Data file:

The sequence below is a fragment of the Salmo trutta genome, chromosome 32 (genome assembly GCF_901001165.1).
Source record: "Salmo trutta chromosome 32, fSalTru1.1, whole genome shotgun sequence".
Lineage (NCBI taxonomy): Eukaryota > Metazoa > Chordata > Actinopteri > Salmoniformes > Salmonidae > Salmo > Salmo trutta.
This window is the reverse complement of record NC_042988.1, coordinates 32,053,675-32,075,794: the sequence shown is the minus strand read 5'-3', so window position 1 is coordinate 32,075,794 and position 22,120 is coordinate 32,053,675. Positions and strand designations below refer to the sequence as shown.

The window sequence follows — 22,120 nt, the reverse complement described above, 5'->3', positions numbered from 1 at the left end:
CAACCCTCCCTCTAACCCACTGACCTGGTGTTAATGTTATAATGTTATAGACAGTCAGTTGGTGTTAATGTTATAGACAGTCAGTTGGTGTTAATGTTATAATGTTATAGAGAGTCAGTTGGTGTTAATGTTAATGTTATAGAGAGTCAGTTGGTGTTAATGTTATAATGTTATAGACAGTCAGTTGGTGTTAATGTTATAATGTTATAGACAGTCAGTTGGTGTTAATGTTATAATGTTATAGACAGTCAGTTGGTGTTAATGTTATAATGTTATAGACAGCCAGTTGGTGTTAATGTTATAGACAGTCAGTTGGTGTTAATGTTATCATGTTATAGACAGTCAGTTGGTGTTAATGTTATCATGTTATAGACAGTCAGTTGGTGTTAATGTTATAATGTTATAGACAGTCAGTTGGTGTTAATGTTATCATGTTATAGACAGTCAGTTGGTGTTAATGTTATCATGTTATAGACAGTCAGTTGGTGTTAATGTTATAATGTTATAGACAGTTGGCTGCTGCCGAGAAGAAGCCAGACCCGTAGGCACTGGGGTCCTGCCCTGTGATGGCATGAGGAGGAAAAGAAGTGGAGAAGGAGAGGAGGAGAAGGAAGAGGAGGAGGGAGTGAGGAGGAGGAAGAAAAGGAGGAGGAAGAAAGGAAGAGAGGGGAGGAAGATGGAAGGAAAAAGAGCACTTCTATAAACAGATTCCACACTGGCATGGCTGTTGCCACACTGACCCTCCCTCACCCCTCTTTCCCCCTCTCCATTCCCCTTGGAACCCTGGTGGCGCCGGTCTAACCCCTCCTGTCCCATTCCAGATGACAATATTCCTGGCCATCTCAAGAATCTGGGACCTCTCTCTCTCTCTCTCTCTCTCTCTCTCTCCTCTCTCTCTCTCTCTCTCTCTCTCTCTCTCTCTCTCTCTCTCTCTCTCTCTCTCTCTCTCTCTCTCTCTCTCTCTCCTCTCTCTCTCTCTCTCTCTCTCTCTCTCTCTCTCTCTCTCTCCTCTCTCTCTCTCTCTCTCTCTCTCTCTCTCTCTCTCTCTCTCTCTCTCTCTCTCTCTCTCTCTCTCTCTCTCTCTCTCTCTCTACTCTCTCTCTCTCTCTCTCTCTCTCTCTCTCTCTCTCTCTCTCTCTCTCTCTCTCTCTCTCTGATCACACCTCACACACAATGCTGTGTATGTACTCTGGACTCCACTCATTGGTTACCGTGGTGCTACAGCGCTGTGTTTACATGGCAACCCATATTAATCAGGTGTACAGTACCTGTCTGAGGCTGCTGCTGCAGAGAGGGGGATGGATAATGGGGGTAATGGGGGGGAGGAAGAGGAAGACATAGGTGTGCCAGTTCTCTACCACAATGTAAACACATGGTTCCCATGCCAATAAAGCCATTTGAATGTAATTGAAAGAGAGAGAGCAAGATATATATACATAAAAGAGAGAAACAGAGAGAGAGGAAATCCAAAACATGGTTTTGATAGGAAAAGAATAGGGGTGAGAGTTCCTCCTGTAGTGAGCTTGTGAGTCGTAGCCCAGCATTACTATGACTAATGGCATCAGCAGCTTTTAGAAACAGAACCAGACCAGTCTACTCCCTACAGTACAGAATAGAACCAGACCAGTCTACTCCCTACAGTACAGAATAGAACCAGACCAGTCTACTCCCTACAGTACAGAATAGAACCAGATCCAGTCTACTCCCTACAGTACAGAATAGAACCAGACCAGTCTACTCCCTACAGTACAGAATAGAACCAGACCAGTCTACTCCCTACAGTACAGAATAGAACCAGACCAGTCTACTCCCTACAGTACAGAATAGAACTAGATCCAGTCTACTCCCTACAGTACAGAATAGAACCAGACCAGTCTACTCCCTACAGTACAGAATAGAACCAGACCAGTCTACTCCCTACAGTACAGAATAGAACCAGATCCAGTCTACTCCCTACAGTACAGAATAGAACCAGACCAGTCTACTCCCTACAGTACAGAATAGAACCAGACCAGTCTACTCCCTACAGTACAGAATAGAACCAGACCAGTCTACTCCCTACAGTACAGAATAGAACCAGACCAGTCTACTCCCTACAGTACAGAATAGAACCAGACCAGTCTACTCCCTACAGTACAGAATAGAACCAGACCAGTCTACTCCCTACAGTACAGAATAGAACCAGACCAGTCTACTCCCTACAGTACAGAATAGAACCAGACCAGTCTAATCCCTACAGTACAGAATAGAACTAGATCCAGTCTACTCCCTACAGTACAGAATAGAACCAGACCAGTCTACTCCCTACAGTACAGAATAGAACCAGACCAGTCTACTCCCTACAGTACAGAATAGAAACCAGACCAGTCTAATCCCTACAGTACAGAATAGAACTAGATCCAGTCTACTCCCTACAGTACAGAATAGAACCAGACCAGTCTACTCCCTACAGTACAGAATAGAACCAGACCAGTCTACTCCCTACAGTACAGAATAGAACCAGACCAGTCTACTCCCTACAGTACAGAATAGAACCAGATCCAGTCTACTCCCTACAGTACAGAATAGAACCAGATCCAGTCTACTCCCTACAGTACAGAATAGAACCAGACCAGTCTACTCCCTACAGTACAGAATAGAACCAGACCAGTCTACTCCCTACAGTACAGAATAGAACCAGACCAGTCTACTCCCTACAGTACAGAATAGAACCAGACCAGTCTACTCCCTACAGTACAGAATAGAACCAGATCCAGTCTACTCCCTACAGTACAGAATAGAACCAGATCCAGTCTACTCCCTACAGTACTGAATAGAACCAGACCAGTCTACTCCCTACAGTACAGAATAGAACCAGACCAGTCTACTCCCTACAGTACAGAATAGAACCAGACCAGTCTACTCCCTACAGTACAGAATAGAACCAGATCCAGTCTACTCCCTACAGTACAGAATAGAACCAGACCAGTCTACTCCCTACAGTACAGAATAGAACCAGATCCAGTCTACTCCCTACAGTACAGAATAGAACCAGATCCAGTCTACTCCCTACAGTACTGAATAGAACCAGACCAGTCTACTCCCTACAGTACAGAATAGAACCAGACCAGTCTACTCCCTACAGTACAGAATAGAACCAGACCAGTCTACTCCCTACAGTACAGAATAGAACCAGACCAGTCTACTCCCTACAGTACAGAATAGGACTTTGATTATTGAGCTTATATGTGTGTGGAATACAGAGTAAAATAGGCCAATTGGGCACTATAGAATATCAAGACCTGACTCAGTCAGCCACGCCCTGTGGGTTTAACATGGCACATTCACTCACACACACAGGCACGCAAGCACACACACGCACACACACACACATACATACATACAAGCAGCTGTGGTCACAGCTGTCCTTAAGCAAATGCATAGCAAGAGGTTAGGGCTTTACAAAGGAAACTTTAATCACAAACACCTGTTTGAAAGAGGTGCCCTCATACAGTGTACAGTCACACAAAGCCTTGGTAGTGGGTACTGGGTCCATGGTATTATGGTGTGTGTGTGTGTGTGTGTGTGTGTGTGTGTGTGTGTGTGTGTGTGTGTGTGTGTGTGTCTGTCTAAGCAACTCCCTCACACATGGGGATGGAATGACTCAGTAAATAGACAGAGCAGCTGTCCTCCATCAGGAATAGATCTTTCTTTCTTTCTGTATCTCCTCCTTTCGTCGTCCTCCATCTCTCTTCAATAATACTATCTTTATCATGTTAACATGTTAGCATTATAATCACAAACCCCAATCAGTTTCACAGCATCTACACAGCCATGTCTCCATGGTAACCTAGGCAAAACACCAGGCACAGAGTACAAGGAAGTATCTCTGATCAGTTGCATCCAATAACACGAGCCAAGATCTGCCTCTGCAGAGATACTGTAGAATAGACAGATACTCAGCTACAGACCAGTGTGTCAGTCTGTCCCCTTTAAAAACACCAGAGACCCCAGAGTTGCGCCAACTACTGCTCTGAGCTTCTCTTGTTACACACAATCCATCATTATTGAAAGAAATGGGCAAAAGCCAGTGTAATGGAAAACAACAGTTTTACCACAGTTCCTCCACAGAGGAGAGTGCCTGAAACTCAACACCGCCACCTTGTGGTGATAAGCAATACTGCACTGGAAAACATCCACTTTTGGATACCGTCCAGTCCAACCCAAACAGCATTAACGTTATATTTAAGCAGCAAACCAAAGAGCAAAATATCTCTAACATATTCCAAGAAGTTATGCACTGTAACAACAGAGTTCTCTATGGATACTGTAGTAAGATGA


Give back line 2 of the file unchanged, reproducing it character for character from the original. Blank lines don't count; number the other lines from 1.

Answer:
Source record: "Salmo trutta chromosome 32, fSalTru1.1, whole genome shotgun sequence".